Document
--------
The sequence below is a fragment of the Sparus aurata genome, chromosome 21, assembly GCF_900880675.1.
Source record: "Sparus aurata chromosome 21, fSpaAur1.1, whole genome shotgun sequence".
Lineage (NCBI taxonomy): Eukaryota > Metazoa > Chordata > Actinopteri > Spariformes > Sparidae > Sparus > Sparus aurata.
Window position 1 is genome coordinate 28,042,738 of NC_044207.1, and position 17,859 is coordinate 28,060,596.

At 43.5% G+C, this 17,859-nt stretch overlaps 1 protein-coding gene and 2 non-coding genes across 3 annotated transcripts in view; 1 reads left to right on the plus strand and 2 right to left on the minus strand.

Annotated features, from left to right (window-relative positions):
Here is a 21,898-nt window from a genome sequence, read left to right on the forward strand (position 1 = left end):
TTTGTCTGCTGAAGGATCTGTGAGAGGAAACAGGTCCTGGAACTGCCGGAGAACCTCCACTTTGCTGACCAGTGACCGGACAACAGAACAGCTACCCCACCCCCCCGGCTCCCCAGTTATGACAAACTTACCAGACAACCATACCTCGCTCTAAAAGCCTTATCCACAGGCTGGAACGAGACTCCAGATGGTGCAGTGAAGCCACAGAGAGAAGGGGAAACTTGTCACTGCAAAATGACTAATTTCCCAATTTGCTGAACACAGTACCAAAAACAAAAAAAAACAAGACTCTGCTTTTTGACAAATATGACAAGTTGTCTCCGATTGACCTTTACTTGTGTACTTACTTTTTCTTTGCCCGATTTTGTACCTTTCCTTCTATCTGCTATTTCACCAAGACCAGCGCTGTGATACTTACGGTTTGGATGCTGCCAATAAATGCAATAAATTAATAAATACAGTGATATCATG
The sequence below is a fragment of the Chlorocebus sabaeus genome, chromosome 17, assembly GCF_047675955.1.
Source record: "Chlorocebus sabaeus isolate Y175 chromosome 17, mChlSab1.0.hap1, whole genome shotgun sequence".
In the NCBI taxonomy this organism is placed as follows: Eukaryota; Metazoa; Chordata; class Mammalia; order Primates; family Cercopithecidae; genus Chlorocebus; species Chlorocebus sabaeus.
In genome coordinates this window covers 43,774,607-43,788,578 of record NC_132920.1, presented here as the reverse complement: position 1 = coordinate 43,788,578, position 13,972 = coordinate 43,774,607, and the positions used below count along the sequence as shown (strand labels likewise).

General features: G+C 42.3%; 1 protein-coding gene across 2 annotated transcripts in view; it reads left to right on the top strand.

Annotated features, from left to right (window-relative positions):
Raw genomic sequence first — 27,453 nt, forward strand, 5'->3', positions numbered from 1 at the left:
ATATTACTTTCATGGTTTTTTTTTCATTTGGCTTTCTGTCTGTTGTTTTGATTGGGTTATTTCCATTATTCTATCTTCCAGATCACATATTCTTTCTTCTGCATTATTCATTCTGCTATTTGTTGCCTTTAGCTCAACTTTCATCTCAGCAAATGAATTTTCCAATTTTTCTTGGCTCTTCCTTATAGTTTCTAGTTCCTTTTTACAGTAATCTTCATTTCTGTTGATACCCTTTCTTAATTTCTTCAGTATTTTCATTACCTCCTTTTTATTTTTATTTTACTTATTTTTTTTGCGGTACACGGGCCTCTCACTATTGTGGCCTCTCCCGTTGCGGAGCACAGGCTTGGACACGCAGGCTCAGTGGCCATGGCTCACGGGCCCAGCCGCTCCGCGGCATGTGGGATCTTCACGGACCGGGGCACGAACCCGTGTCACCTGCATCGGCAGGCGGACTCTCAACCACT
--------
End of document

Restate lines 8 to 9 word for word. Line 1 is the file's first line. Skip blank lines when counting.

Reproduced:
TTTGTCTGCTGAAGGATCTGTGAGAGGAAACAGGTCCTGGAACTGCCGGAGAACCTCCACTTTGCTGACCAGTGACCGGACAACAGAACAGCTACCCCACCCCCCCGGCTCCCCAGTTATGACAAACTTACCAGACAACCATACCTCGCTCTAAAAGCCTTATCCACAGGCTGGAACGAGACTCCAGATGGTGCAGTGAAGCCACAGAGAGAAGGGGAAACTTGTCACTGCAAAATGACTAATTTCCCAATTTGCTGAACACAGTACCAAAAACAAAAAAAAACAAGACTCTGCTTTTTGACAAATATGACAAGTTGTCTCCGATTGACCTTTACTTGTGTACTTACTTTTTCTTTGCCCGATTTTGTACCTTTCCTTCTATCTGCTATTTCACCAAGACCAGCGCTGTGATACTTACGGTTTGGATGCTGCCAATAAATGCAATAAATTAATAAATACAGTGATATCATG
The sequence below is a fragment of the Chlorocebus sabaeus genome, chromosome 17, assembly GCF_047675955.1.